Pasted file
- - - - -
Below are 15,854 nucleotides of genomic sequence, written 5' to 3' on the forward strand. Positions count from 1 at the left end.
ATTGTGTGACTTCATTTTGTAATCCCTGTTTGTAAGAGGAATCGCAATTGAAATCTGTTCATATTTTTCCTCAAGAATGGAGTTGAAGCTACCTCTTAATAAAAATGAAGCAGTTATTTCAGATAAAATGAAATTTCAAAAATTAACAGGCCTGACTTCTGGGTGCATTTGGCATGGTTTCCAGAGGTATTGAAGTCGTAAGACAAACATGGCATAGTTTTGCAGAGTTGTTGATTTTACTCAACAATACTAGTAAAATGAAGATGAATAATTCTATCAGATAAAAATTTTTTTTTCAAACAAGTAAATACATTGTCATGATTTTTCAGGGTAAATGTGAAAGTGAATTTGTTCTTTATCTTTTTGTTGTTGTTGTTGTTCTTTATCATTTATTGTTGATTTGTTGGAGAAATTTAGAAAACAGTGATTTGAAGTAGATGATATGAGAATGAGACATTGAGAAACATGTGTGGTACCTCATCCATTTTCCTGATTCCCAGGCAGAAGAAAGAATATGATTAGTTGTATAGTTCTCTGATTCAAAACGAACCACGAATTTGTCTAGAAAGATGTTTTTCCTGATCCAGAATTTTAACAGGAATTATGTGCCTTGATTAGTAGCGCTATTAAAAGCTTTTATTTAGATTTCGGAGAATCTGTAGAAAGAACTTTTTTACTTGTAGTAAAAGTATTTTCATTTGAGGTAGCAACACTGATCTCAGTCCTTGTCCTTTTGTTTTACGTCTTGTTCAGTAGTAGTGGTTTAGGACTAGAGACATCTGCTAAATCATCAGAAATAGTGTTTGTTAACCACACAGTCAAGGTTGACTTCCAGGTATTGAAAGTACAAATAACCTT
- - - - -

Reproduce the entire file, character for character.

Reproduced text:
Below are 15,854 nucleotides of genomic sequence, written 5' to 3' on the forward strand. Positions count from 1 at the left end.
ATTGTGTGACTTCATTTTGTAATCCCTGTTTGTAAGAGGAATCGCAATTGAAATCTGTTCATATTTTTCCTCAAGAATGGAGTTGAAGCTACCTCTTAATAAAAATGAAGCAGTTATTTCAGATAAAATGAAATTTCAAAAATTAACAGGCCTGACTTCTGGGTGCATTTGGCATGGTTTCCAGAGGTATTGAAGTCGTAAGACAAACATGGCATAGTTTTGCAGAGTTGTTGATTTTACTCAACAATACTAGTAAAATGAAGATGAATAATTCTATCAGATAAAAATTTTTTTTTCAAACAAGTAAATACATTGTCATGATTTTTCAGGGTAAATGTGAAAGTGAATTTGTTCTTTATCTTTTTGTTGTTGTTGTTGTTCTTTATCATTTATTGTTGATTTGTTGGAGAAATTTAGAAAACAGTGATTTGAAGTAGATGATATGAGAATGAGACATTGAGAAACATGTGTGGTACCTCATCCATTTTCCTGATTCCCAGGCAGAAGAAAGAATATGATTAGTTGTATAGTTCTCTGATTCAAAACGAACCACGAATTTGTCTAGAAAGATGTTTTTCCTGATCCAGAATTTTAACAGGAATTATGTGCCTTGATTAGTAGCGCTATTAAAAGCTTTTATTTAGATTTCGGAGAATCTGTAGAAAGAACTTTTTTACTTGTAGTAAAAGTATTTTCATTTGAGGTAGCAACACTGATCTCAGTCCTTGTCCTTTTGTTTTACGTCTTGTTCAGTAGTAGTGGTTTAGGACTAGAGACATCTGCTAAATCATCAGAAATAGTGTTTGTTAACCACACAGTCAAGGTTGACTTCCAGGTATTGAAAGTACAAATAACCTT